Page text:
EF Education First has released its annual global ranking of English proficiency, drawing on data from 1.3 million non-native English speakers in 88 countries and regions. For the fourth time in eight years, Sweden tops the EF English Proficiency Index (EF EPI), bumping last year’s top-scorer, the Netherlands, to second place.
“Our EF EPI research shows that countries and individuals continue to invest in English education, recognizing the importance of the language as a lever for competitiveness,” said Dr. Minh N. Tran, EF’s Senior Director of Research.
In their report EF Education First point to the correlations between various positive aspects of societies and English speaking. They say that societies that speak English tend to be more open, less hierarchical and fairer to women. They point out that although English cannot be said to cause these societal improvements, it does seem to accompany them and that the correlation makes sense. English breaks down barriers, fosters international exchange, and exposes individuals to the wider world.
They also point out that English and innovation go hand in hand. With more scientific journals published in English than any other language there is a correlation between English and the amount spent on R&D.
The report again shows that women continue to outpace men in English skills worldwide, and this gender gap has been widening since 2016. It also reports that across a wide range of industries and countries managers have a better grasp of English than executives and staff. As managers interact with colleagues and clients overseas more than junior staff they get more practice speaking English. Executives tend to be older and many have come up in a business when English-speaking skills were less valued.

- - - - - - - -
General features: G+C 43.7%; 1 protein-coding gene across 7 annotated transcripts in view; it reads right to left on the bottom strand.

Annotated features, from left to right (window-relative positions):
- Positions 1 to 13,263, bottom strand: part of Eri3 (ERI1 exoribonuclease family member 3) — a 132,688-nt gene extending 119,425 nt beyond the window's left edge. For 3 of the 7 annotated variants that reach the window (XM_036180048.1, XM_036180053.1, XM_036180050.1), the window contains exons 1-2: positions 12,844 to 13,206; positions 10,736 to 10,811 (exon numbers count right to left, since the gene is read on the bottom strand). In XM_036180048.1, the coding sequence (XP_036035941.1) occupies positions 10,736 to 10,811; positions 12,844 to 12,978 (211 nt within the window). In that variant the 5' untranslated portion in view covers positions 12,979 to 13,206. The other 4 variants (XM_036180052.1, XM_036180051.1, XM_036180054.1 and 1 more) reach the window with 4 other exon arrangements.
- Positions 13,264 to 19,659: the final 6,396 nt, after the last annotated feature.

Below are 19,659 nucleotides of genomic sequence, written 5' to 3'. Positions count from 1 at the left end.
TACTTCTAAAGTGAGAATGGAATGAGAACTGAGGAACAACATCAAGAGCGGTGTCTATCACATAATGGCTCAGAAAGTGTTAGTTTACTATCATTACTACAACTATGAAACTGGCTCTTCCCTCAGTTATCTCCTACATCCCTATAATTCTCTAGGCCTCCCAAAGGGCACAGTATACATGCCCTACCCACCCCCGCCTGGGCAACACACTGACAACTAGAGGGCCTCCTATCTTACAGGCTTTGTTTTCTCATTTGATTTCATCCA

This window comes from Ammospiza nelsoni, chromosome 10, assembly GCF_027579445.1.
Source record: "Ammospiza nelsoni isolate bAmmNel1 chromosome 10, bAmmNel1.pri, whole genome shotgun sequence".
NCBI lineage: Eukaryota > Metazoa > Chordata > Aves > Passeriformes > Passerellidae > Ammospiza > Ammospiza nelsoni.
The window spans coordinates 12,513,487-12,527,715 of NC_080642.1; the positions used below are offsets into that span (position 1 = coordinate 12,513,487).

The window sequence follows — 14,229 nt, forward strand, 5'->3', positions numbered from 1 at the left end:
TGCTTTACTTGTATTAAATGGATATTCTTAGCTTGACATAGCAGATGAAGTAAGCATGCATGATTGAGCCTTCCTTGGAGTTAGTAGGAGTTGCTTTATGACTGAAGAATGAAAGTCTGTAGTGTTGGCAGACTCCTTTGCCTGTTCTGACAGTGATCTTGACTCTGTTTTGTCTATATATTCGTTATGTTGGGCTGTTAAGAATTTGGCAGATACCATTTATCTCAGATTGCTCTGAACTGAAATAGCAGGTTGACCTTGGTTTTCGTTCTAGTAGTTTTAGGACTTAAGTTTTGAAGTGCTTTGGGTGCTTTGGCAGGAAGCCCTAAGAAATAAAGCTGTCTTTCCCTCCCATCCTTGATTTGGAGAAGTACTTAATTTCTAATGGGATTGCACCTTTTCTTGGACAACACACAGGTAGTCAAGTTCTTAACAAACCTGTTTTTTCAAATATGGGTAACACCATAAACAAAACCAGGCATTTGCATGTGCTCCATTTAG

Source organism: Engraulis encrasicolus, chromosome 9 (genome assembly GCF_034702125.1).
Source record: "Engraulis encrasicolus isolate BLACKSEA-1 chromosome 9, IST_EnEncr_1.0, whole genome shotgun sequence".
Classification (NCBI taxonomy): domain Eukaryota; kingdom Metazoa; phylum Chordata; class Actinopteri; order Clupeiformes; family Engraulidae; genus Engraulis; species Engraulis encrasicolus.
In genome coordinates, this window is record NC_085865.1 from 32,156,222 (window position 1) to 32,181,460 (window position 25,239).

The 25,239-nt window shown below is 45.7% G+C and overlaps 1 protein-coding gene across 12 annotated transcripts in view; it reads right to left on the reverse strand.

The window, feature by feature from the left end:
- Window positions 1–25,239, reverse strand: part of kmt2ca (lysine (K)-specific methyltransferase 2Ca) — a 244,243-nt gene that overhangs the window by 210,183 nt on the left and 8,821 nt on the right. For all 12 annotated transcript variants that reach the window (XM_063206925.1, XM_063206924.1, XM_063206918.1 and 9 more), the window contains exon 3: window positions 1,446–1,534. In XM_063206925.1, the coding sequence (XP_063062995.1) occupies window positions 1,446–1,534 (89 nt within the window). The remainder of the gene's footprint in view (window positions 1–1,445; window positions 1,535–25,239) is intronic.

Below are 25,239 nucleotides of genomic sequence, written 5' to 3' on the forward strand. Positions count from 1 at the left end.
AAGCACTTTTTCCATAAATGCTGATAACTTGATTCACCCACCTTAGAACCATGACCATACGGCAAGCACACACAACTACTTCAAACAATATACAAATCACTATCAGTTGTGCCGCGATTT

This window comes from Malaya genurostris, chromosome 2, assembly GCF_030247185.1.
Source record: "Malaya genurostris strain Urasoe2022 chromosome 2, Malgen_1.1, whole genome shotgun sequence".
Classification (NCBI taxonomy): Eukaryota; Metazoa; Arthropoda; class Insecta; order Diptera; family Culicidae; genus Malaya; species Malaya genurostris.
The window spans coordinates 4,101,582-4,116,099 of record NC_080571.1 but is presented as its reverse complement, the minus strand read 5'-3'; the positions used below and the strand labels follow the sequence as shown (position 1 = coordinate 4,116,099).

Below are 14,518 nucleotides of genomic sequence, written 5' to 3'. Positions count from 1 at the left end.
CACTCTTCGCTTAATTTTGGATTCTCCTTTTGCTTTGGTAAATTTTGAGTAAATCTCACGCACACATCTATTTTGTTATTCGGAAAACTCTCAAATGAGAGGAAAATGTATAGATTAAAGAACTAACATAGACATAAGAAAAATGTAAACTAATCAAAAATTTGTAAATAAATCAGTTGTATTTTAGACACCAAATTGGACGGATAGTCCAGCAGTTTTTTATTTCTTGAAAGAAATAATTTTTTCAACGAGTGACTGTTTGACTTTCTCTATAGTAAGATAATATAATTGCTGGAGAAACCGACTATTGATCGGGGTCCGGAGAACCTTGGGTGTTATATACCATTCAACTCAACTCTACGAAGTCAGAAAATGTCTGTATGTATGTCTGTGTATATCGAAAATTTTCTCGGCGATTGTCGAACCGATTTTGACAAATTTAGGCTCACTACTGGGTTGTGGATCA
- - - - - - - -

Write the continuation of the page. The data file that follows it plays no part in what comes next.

EF Education First believe that, although many recruiters now demand English skills in almost all candidates, it is clear that the best English speakers cluster in particular roles, such as legal and strategy, and in particular industries, such as banking and IT. The gap between the industries with the highest proficiency and those with the lowest in any given country can be over 15 points, or three proficiency bands, although the worldwide gap between industries is narrowing. The pressures of globalization mean that almost every industry is subject to international competition. Weaker English skills make competing more difficult.
Sweden topped the rankings and Norway (4th), Denmark (5th) and Finland (8th) show the high levels of proficiency in Scandinavia. With Netherlands and Germany in the top ten and Belgium and Austria just outside there is a clear strength in northern Europe. Three of the continent’s largest economies— Spain, Italy, and France—have persistent English skill deficiencies
There is a large gap between the highest and lowest proficiency countries in Asia with Singapore the first Asian country to make the top three and China and Japan in the low proficiency band. In Central Asia English language skills are lacking with Uzbekistan and Kazakhstan falling into the very low proficiency band.
The middle east has the weakest English proficiency of any region, and also the most erratic. Most countries in the region experienced an improvement or decline of more than one point since last year. The addition of Lebanon to this year’s index made the regional average rise slightly, although the country only falls in the Moderate Proficiency band. Kuwait and Iraq experienced significant improvements, but not large enough to lift them from the very low proficiency band.
Africa shows stronger gains in English proficiency than any other region, with Algeria, Egypt, and South Africa improving by two or more points.
Travel to South America is not becoming any easier with Argentina the highest rated in the high proficiency band and Venezuela rated low.